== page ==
By BARRY SCHWEID
AP Diplomatic Writer
December 13, 2006
WASHINGTON (AP) - The Bush administration warned Wednesday against
threats by terrorist groups and other nations against U.S. commercial
and military satellites, and discounted the need for a treaty aimed at
preventing an arms race in space.
Undersecretary of State Robert G. Joseph also reasserted U.S. policy
that it has a right to use force against hostile nations or terror
groups that might try to attack American satellites or ground
installations that support space programs. President Bush adopted a new
U.S. space policy earlier this year.
``We reserve the right to defend ourselves against hostile attacks and
interference with our space assets,'' Joseph said in prepared remarks to
the George C. Marshall Institute.
Joseph, the senior arms control official at the State Department, said
nations cannot all be counted on to use space purely for peaceful
``A number of countries are exploring and acquiring capabilities to
counter, attack, and defeat U.S. space systems,'' Joseph said
He also said terrorists ``understand our vulnerabilities and have
targeted our economy in the past, as they did on 9/11.'' He said
terrorists and enemy states might view the U.S. space program as ``a
highly lucrative target,'' while sophisticated technologies could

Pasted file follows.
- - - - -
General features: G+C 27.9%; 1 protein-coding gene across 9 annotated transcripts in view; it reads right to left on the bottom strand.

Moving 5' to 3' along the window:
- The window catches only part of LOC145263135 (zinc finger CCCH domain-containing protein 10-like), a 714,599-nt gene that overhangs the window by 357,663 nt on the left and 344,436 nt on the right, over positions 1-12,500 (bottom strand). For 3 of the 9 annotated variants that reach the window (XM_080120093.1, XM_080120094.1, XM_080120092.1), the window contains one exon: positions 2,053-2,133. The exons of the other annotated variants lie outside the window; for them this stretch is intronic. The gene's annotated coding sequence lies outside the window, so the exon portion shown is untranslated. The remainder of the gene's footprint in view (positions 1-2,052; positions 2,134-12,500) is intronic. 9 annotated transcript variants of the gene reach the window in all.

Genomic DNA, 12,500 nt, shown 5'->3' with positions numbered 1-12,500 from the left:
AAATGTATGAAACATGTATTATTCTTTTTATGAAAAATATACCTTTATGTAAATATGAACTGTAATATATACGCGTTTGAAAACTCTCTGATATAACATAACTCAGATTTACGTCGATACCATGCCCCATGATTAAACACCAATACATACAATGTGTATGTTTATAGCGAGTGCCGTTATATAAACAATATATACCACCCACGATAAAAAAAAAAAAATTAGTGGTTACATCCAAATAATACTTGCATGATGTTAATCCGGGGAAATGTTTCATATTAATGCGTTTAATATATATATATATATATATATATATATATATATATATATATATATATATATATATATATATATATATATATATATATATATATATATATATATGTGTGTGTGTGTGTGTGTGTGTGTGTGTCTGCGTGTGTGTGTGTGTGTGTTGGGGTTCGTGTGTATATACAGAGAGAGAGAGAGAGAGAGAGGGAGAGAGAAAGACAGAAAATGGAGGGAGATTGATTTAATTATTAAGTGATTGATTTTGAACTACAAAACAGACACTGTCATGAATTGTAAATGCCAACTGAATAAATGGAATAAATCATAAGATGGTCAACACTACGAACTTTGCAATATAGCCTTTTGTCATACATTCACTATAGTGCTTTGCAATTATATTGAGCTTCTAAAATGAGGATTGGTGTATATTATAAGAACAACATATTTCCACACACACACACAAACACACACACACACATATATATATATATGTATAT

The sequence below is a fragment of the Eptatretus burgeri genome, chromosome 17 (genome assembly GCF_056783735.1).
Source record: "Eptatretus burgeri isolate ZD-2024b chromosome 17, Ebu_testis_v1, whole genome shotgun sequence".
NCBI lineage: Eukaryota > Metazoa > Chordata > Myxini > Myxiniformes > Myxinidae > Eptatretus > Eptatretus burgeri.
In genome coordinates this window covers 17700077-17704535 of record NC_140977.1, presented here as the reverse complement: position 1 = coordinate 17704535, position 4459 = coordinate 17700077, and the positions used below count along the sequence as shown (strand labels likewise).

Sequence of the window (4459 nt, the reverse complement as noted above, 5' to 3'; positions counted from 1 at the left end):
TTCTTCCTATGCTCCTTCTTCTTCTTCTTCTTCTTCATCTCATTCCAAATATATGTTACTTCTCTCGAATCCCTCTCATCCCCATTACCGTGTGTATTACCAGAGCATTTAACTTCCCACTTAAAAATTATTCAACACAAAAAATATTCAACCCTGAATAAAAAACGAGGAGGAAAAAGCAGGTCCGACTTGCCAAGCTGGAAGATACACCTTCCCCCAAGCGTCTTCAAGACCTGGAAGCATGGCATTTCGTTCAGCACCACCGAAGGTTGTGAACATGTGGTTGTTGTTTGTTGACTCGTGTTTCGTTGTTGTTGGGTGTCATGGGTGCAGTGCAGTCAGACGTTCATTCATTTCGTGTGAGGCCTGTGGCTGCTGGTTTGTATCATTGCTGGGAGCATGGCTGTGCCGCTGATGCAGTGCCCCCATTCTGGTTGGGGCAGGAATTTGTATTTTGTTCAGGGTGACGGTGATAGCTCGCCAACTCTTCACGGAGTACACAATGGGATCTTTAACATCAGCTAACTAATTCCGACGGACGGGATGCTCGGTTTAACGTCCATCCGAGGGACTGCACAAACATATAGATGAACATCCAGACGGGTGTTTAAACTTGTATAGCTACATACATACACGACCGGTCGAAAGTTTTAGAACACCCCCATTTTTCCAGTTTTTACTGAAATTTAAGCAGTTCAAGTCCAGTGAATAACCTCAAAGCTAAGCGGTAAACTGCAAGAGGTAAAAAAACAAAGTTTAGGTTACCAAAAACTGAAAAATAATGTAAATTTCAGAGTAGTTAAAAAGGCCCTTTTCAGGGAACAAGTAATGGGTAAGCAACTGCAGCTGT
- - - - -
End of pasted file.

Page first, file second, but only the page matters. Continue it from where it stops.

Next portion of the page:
improve their ability to interfere with U.S. space systems and services.
Joseph did not identify terror groups or nations that might have such
motives. An aide to Joseph, who spoke on condition of anonymity because
he was not authorized to discuss the matter, said that information was
``For our part, we must take all of these threats seriously because
space capabilities are essential'' to the U.S. economy and government,
Joseph said. He said the U.S. is more reliant on space than any other
``No nation, no state-actor, should be under the illusion that the
United States will tolerate a denial of our right to the use of space
for peaceful purposes,'' he said.
Wade Boese, a spokesman for the private Arms Control Association,
challenged the adminstration's policy. He said rejecting additional
international arms controls for space runs counter to U.S. security
interests ``because the United States has the most to lose from an
unregulated space arena.''
Boese said he believes the administration wants to avoid negotiations in
order to preserve the possibility of deploying space-based missile
defense systems, such as interceptors.
Joseph listed telecommunications, transportation, electrical power,
water supply, gas and oil storage, transportation systems, emergency
services, banking and finance, and government services as relying
heavily on data transmitted by satellites.
``The United States views the purposeful interference with its space
systems as an infringement on our rights,'' he said, adding. ``If these
rights are not respected, the United States has the same full range of
options - from diplomatic to military - to protect its space assets as
it has to protect its other critical assets.''
Joseph ruled out negotiating a new international space agreement, saying
the 1967 Outer Space Treaty established an effective arms control
regime. The treaty bans the stationing of weapons of mass destruction in
outer space and declares outer space should be used only for peaceful
A new agreement is not necessary, Joseph said. ``We should concentrate
on real threats,'' he said, citing Iran and North Korea.
``There is no arms race in space and we see no signs of one emerging,''
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